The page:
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Latest Eocene Stories

Killing Name Of An Extinct Sirenian Species
2014-04-03 12:34:02

Pensoft Publishers Sirenians, or sea cows, are a particular group of mammals that superficially resembles whales in having, amongst other features, a streamlined-body and horizontal tail fluke. Though belonging to the so-called marine mammals, such as whales and seals, sea cows are members of a group having a single origin that includes their closest living relatives, the proboscideans (or elephants in the broader sense). Today, sirenians are known by only four species, but their...

reconstruction of Dormaalcyon latouri
2014-01-07 04:06:08

redOrbit Staff & Wire Reports - Your Universe Online Over 250 teeth and ankle bone fossils discovered in Belgium have allowed researchers to gain new insight into some of the best-known and most-loved mammals on Earth, according to a new study appearing in the latest edition of the Journal of Vertebrate Paleontology. According to the study authors, the group of mammals known as carnivoraforms (which includes creatures such as cats, dogs, bears and seals) can trace its roots back to...

Dwarfism In Mammals Also Occurred During Second Warming Period
2013-11-03 05:03:03

redOrbit Staff & Wire Reports - Your Universe Online While scientists have known for several years that some mammals became smaller during a period of warming known as the Paleocene-Eocene Thermal Maximum (PETM), researchers from the University of Michigan have found a second instance of mammalian “dwarfing” attributable to increasing temperatures. During the PETM, which occurred approximately 55 million years ago, mammals such as primates and groups that include deer and horses...

Oceans May Change Drastically In The Future
2013-08-06 05:37:31

April Flowers for redOrbit.com - Your Universe Online A new study, led by Scripps Institution of Oceanography, reveals the look of the oceans will change drastically in the future as the coming greenhouse world alters marine food webs and gives certain species advantages over others, if history's closest analog is any indication. Richard Norris, paleobiologist at Scripps Institution of Oceanography, UC San Diego, worked with an international team of scientists to show the ancient...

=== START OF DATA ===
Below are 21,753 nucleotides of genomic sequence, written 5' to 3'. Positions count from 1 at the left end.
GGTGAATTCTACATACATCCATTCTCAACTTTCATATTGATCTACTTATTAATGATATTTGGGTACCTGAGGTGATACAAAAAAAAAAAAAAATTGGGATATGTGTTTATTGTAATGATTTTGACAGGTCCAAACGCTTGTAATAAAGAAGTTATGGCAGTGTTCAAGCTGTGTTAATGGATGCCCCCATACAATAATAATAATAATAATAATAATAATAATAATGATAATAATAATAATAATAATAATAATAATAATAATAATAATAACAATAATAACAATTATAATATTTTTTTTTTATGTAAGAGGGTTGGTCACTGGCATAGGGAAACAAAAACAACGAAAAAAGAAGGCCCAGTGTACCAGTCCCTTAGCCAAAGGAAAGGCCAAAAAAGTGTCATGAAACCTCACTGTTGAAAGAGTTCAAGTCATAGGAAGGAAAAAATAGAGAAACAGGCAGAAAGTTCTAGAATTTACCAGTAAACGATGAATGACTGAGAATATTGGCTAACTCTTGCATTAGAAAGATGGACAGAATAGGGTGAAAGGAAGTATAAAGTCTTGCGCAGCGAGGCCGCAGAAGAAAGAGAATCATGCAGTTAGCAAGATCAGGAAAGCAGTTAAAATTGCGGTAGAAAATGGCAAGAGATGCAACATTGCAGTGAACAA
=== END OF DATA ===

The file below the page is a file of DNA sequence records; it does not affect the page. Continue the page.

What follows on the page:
2013-07-12 12:48:32

Simon Fraser University biologists have discovered a new, extinct family of insects that will help scientists better understand how some animals responded to global climate change and the evolution of communities. The Eocene Apex of Panorpoid Family Diversity, a paper by SFU’s Bruce Archibald and Rolf Mathewes, plus David Greenwood from Brandon University, was recently published in the Journal of Paleontology. The researchers named the new family the Eorpidae, after...

Antarctic Was Tropical During The Eocene Epoch
2012-08-02 10:22:02

Brett Smith for redOrbit.com - Your Universe Online As the world´s greatest athletes compete for gold, silver, and bronze in London, new scientific evidence suggests that future summer Olympics could be hosted in a more remote location: Antarctica. An international team of climate scientists has discovered 50 million-year-old fossilized pollen in the seabed off the eastern coast of the polar continent, according to their report published this week in the journal Nature. The...

Ancient Turtles Make Love, Embraced Death
2012-06-21 05:21:32

Lee Rannals for redOrbit.com German paleontologists wrote in the Royal Society Journal Biology Letters that they have uncovered the remains of nine turtle pairs that died while having sex 47 million years ago. The scientists wrote in the report that they had determined the ancient turtles died while mating in poisonous waters. "Millions of animals live and die every year and many enter the fossil record through serendipitous circumstances, but there really is no reason to enter the...

Mammal Diversity Aided In Survival Over Deep Time
2012-04-24 12:24:49

Lawrence LeBlond for RedOrbit.com In a first of its kind study, researchers from Vanderbilt University found that mammals´ best defense to adapting to climate change was diversity, and families with higher taxonomic diversity were better able to survive ongoing environmental changes. Larisa R. G. DeSantis, Assistant Professor of Earth and Environmental Sciences at Vanderbilt, led researchers in studying how North American mammals adapted to climate change over a 56-million-year...

2012-04-02 21:04:05

A series of global warming events called hyperthermals that occurred more than 50 million years ago had a similar origin to a much larger hyperthermal of the period, the Pelaeocene-Eocene Thermal Maximum (PETM), new research has found. The findings represent a breakthrough in understanding the major “burp” of carbon, equivalent to burning the entire reservoir of fossil fuels on Earth, that occurred during the PETM. “As geologists, it unnerves us that we don´t know...

Climate Change Drove Shrinkage In Ancient Horse
2012-02-24 05:39:51

The ancient sifrhippus, the earliest known horse, lived around 50 million years ago. It was very distinct in its appearance because it was only about the size of a modern day house cat, weighing in around 12 pounds. The horse lived in what is known as the Paleocene-Eocene Thermal Maximum (PETM), a 175,000 year period where the Earth's atmospheric temperature rose by about 10 degrees Fahrenheit, caused by a great release of carbon into the atmosphere and oceans. In response to the...